But since I’ve been doing my part to expose Cohen’s clownishness for more than five years, I figured I’d celebrate his anointment. If you care to see the pieces dedicated to the ultimate Washington insider, you can check them out herehere and here. Having been a long-time (but as of 6/19/09, former) subscriber to The Washington Post, I’ve suffered through more than my fair share of Cohen columns.

In the open letter after his ridiculous Colbert article, one of my main issues was how supine and craven the MSM had been all throughout the Bush years. That Cohen, after being converted by the chicken-hawks in ’03, finally used his prominent media space to defend Bush was thoroughly intolerable. It makes me fairly nauseous re-reading this, all these years later:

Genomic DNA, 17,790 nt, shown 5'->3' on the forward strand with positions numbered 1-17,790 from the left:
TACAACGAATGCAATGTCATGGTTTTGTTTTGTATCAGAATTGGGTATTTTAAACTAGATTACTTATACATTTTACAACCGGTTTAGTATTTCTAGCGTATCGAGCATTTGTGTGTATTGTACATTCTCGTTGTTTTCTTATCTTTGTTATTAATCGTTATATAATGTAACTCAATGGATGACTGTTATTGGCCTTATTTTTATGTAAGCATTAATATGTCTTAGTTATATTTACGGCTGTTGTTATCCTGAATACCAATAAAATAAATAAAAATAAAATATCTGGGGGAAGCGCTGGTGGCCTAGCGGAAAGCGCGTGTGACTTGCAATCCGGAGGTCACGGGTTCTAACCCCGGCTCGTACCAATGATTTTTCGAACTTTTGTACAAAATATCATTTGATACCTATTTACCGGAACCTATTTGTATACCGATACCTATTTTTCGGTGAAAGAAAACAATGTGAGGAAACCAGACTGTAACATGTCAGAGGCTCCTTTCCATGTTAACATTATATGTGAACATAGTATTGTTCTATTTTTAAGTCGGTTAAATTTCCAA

For instance, you inexplicably call Colbert a bully for the ostensible impunity with which he lambasted Bush, to his face. This begs the immediate question: doesn’t it take a little more courage, not to mention perspicacity, to say in person, as a comedian, the very things well-paid writers like you were not able, or willing, to say in the safety of Op-Ed pages for the past several years? More to the point, how often has this president put himself in the position to be ridiculed, much less forced to answer simple questions from reporters?